Harvard ‘house master’ academic titles will soon be a thing of the past on campus. Protests from Harvard University students claim the title had echoes of slavery, according to New York Daily News.
House masters, in charge of residential halls at the university, will become known as “faculty deans.” Harvard Law School is also deciding whether to change its official seal, because of links to slavery. US campuses have faced a series of protests over allegations of racism.
Harvard has not agreed to the criticism or that the use of “master” represented a link to slavery, but it has accepted campaigners’ calls for a name change.
It will mean changing the job titles of 24 members of staff with Harvard ‘house master’ titles, but will not affect other uses of “master” such as a master’s level degree.
Harvard academics say that the word “master” derives from the Latin term “magister” - a form of address for scholars or teachers. It is similar to terms such as “school master” or “head master”.
Disputes about race and identity have affected many US campuses.
Carol Christ, director of the Center for Studies in Higher Education, University of California, Berkeley, has said that “symbolic fights are always about real and current political issues” and race and diversity remain major campus issues. “Race is so traumatic and central an issue in American culture,” said Dr Christ.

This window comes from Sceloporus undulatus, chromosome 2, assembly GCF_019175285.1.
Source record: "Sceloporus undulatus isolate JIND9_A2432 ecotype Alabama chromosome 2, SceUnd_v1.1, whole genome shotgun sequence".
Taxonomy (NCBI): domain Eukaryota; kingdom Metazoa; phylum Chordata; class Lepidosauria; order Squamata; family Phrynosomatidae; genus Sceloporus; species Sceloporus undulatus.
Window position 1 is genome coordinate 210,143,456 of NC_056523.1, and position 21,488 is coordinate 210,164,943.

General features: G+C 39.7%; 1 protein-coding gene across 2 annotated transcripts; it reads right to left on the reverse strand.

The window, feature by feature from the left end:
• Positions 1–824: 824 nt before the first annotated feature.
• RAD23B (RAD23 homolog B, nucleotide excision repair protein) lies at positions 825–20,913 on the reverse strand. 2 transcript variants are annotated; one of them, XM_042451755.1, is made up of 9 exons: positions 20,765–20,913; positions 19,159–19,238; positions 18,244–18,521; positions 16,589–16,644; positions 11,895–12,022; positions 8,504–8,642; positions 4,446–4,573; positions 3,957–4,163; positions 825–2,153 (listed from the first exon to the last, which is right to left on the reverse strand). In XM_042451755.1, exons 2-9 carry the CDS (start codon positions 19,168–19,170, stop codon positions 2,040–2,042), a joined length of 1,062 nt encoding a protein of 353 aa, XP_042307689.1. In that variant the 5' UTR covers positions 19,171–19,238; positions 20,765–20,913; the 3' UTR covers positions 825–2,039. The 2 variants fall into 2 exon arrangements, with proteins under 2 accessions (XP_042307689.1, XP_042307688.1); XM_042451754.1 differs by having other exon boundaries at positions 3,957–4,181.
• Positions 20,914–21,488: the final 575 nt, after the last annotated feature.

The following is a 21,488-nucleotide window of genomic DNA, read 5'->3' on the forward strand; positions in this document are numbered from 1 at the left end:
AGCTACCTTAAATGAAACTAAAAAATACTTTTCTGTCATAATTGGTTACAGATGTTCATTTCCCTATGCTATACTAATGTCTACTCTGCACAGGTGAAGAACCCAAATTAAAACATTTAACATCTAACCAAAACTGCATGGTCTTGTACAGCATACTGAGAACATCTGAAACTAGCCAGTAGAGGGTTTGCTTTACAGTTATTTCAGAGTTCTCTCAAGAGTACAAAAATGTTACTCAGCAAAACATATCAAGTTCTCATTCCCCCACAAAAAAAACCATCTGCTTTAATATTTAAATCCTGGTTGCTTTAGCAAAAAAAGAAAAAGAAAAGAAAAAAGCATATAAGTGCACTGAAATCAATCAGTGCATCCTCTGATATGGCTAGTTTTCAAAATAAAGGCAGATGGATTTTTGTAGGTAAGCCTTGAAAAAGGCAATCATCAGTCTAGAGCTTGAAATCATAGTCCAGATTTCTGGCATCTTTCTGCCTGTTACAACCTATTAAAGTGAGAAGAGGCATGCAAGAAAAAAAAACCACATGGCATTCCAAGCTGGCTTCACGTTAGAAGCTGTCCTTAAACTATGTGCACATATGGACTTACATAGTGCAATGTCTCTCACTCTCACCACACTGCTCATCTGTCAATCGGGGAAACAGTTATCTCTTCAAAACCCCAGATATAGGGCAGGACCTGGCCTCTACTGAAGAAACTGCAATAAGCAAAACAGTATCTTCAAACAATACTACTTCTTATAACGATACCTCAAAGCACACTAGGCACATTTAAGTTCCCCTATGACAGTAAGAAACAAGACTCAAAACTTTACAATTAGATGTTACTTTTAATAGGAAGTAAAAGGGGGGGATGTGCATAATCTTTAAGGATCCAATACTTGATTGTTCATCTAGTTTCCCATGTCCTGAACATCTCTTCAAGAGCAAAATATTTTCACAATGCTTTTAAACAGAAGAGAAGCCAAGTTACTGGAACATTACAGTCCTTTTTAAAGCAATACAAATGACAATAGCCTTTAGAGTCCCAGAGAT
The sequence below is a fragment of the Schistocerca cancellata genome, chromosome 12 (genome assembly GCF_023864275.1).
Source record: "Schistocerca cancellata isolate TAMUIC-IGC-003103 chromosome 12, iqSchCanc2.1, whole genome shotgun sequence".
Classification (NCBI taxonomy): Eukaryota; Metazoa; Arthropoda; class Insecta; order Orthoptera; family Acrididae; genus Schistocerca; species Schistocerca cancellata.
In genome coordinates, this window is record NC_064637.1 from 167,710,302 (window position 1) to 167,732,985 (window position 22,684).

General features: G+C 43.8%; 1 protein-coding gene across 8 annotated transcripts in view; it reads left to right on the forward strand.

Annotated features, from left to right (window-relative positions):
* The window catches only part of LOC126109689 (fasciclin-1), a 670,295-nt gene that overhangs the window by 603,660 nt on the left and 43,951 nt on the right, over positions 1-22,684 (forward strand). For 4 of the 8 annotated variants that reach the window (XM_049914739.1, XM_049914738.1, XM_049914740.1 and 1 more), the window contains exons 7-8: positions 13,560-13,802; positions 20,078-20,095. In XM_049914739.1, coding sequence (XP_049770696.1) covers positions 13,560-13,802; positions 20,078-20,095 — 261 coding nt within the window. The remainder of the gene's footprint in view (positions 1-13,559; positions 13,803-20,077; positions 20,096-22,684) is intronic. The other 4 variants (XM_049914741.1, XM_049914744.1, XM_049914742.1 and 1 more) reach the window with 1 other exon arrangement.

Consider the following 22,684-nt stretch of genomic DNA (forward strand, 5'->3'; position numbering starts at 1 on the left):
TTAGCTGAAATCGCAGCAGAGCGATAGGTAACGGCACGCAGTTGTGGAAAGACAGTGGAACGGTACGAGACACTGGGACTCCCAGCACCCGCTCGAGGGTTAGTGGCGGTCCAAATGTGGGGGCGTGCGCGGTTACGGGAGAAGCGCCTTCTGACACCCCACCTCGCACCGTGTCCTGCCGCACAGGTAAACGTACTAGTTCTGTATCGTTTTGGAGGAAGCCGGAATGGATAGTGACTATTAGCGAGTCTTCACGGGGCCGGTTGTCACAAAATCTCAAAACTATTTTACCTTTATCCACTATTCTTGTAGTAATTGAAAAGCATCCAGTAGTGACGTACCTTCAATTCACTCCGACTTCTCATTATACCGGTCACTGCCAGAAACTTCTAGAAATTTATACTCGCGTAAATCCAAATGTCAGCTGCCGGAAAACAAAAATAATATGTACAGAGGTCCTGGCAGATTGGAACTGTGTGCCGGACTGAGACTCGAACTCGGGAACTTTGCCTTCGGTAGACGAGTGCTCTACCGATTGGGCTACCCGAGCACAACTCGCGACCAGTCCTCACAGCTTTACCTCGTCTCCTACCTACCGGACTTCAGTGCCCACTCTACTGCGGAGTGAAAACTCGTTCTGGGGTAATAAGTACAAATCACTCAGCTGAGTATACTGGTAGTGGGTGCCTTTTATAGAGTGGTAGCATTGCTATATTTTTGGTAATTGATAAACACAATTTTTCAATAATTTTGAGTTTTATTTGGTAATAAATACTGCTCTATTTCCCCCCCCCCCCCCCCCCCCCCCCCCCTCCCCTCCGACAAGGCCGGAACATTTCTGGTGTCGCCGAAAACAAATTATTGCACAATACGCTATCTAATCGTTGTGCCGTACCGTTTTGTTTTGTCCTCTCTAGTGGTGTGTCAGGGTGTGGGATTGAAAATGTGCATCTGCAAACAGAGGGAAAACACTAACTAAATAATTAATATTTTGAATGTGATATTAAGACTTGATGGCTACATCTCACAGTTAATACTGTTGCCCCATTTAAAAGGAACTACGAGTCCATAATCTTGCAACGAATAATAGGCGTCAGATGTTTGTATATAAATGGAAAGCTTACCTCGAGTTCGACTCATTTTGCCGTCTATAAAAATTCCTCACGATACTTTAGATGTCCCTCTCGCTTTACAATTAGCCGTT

Last month, Amherst College, in Massachusetts, accepted student demands to drop links with its informal mascot, Jeffery Amherst, an 18th Century general accused of advocating infecting native Americans with smallpox.
And there have been sit-ins at Princeton in a bid to rename a school named after Woodrow Wilson, because of claims the former US president held racist views. The protests by US students are part of a wider international campaign challenging historical titles, statues and emblems.
But further demands for “safe space,” where some students have called for the right to study away from attitudes or behavior they find offensive, have been rejected by university leaders and others who have argued for the importance of protecting free speech.
In South Africa, a statue of Cecil Rhodes was removed from the University of Cape Town, with protesters attacking the statue as an emblem of colonialism and apartheid.
But a call to remove a statue of the 19th Century politician from Oriel College in Oxford University was rejected.
The Harvard ‘house master’ criticism is only one of many issues where students are protesting. Louise Richardson, the university’s vice-chancellor, said students needed to be able to debate and confront “ideas that make them uncomfortable.”